Monday Starter: Mercy sisters to commemorate anniversary of George Floyd's death

A person in front of the Hennepin County Government Center in Minneapolis reacts April 20, 2021, after former Minneapolis police officer Derek Chauvin was found guilty of second-degree murder, third-degree murder and second-degree manslaughter in the May 2020 death of George Floyd. (CNS/Reuters/Carlos Barria)

Editor's note: Global Sisters Report's Monday Starter is a weekly feature from GSR staff writers that rounds up news from or about women religious that you may otherwise have missed.

Tuesday, May 25, is the first anniversary of the murder of George Floyd at the hands of police officers in Minneapolis, Minnesota.

The Sisters of Mercy of the Americas will make their remembrance with prayer and reflection, which can be joined online. The event is organized by the congregation's Institute Office of Anti-Racism and Racial Equity and the Justice Team.

Called "Breathing in Lament: A Memorial for George Floyd," the hourlong event will feature the Rev. Delonte Gholston, senior pastor of Peace Fellowship Church in Washington, D.C., a multi-ethnic, multi-socioeconomic church.

Former Minneapolis police officer Derek Chauvin was found guilty April 20 of murder and manslaughter in Floyd's death, which was recorded on video as Chauvin held his knee on Floyd's neck for more than 9 minutes. Chauvin has not yet been sentenced, and other Minneapolis police officers on the scene that day are awaiting trial.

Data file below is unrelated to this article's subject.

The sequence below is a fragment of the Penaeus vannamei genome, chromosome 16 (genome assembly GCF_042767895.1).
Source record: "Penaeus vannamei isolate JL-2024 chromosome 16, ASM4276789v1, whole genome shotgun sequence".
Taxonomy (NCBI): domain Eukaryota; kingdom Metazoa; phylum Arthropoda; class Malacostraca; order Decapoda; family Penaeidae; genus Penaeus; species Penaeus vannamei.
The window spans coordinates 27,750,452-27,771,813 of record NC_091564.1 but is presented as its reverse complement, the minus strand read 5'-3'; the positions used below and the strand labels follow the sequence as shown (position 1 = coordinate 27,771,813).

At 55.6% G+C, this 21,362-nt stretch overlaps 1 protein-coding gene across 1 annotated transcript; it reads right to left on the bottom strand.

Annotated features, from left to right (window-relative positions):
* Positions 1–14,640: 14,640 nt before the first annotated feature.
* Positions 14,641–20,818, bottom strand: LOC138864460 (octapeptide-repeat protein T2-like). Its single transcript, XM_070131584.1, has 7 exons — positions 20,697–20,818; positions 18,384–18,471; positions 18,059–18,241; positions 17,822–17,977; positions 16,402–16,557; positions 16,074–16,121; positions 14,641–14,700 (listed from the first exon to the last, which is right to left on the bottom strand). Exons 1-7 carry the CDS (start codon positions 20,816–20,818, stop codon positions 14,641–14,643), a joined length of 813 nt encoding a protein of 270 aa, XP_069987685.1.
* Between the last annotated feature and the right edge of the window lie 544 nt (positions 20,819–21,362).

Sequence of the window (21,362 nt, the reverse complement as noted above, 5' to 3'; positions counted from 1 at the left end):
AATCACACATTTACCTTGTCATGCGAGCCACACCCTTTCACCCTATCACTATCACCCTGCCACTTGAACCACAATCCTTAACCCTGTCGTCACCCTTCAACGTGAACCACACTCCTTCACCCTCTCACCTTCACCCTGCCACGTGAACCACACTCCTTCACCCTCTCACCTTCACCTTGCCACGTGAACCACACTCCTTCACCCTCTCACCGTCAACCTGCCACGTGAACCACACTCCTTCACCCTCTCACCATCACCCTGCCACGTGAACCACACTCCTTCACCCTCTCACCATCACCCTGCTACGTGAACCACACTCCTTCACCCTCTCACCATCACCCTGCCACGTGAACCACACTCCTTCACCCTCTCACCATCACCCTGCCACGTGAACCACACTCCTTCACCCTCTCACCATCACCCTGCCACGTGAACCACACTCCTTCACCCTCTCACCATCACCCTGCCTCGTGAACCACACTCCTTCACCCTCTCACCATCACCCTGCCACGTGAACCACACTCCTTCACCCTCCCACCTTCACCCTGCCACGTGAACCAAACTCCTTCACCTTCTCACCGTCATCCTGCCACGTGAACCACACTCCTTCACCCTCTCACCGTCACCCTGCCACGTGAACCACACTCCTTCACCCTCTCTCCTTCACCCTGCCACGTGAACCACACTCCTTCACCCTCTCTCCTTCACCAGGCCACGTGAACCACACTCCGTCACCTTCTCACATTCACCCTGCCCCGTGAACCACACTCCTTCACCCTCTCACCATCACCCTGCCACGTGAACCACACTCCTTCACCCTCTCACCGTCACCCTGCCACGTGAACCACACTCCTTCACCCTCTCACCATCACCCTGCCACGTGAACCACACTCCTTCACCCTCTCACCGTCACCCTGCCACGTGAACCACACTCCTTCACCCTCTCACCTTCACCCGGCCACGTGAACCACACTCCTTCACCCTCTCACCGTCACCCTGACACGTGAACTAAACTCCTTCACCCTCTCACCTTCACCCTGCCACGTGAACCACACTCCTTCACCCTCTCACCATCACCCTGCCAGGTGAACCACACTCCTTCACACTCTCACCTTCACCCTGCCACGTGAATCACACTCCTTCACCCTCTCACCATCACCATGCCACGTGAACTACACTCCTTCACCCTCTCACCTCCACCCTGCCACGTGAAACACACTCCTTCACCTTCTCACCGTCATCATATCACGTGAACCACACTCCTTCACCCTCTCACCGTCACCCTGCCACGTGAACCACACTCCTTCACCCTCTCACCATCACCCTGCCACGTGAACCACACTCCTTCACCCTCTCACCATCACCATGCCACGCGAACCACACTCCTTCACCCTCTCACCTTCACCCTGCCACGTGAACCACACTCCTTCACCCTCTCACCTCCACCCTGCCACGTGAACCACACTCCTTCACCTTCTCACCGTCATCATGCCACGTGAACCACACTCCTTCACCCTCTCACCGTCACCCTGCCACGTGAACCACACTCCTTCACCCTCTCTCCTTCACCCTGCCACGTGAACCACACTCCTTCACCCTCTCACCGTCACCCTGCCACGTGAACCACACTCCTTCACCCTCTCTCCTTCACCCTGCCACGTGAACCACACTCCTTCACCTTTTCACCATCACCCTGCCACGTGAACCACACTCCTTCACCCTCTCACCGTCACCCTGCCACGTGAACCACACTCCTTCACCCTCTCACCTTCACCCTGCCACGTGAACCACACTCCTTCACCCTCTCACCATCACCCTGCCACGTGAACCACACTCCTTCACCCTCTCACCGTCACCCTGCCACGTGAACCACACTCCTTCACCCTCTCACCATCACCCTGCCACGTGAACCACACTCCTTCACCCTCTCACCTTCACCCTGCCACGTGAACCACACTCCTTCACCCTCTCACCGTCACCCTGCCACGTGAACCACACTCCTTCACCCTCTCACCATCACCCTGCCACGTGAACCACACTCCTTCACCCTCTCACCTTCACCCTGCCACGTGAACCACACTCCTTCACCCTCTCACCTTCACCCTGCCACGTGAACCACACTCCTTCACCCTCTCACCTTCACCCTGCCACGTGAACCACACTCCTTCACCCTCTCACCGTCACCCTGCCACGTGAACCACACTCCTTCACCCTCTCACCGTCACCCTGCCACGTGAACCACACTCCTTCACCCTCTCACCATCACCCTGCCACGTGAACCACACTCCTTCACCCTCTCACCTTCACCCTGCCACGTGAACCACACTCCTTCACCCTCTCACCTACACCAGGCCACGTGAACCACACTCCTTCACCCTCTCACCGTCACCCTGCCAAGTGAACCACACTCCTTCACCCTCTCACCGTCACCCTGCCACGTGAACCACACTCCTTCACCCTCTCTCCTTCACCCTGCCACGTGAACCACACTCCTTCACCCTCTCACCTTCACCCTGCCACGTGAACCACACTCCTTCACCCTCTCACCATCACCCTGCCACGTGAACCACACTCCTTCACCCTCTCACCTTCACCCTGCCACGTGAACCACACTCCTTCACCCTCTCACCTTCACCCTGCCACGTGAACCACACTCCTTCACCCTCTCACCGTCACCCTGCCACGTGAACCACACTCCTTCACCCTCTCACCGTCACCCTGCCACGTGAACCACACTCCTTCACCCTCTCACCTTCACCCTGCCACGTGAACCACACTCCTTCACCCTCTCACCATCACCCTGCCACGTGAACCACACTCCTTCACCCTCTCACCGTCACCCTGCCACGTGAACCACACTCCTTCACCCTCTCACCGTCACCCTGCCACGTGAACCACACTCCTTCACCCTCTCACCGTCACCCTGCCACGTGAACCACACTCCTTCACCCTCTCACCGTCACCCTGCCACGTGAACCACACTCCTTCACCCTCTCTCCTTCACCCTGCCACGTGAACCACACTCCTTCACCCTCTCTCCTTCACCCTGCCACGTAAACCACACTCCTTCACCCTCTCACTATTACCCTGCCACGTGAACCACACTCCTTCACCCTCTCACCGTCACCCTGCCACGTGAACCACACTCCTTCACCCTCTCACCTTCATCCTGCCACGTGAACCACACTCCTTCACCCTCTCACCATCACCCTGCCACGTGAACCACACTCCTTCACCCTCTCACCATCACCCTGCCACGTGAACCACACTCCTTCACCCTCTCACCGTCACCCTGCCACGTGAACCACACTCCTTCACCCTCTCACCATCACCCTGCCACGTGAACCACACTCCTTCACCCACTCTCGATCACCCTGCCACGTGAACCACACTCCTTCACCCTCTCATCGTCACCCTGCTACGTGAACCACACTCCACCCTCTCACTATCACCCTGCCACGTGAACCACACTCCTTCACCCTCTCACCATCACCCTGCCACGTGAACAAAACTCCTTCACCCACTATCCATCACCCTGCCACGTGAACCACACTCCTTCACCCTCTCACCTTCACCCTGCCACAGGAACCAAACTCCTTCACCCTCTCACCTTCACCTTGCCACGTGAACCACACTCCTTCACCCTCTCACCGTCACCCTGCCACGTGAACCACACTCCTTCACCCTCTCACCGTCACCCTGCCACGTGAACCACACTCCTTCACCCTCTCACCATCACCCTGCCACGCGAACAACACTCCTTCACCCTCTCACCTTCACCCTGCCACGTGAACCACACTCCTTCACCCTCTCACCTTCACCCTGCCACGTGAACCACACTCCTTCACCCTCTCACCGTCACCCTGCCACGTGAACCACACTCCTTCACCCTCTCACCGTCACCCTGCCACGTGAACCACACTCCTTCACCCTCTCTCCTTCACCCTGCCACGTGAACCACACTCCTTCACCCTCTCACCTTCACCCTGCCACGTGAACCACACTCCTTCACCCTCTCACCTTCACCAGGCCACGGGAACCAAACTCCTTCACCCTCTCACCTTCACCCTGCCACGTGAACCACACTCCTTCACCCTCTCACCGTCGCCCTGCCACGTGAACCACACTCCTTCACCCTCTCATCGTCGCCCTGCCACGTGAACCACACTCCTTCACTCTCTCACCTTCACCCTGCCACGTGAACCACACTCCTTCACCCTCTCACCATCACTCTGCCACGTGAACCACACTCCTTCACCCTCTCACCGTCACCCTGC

"In the Book of Genesis, Chapter 2, we see that God breathed into humans and gave us the gift of life," the flyer for the event reads. "On May 25, 2020, in Minneapolis, MN, Mr. George Perry Floyd, Jr. lost his ability to breathe because of racialized police violence."

Floyd's killing, and the viral video of it, sparked protests around the world. The event is meant to remember Floyd's life and mourn his death.

Sr. Mary Haddad appointed to Vatican dicastery on human development

There's another woman's voice in the Vatican.

Mercy Sr. Mary Haddad, president of the Catholic Health Association (Courtesy of CHA)

Mercy Sr. Mary Haddad, president of the Catholic Health Association (Courtesy of CHA)

Mercy Sr. Mary Haddad, the president and CEO of the Catholic Health Association, has been appointed by Pope Francis to membership in the Dicastery for Promoting Integral Human Development, which focuses on health care, immigration, charitable works and climate change.

The dicastery was created in 2017 and is headed by Cardinal Peter Turkson. Members are selected from around the world to represent the various fields the office deals with; Haddad represents Catholic health care in the United States.

Other American dicastery members include Sr. Sheila Kinsey of the International Union of Superiors General, a member of the Franciscan Sisters, Daughters of the Sacred Hearts of Jesus and Mary and a driving force behind Sowing Hope for the Planet; Bishop Robert McElroy of San Diego, California; and Sean Callahan, president and CEO of Catholic Relief Services.

"I am honored to serve on the board of this important Vatican office and look forward to representing our health care ministry," Haddad said in an April 28 statement announcing the appointment.

Grant brings affordable, sustainable hot water to Nairobi provincial house

In 2016, Sr. Susan Nderi of the Missionary Sisters of the Precious Blood in Kenya graduated from the African Sisters Education Collaborative's Higher Education for Sisters in Africa program with a diploma in leadership and resource management.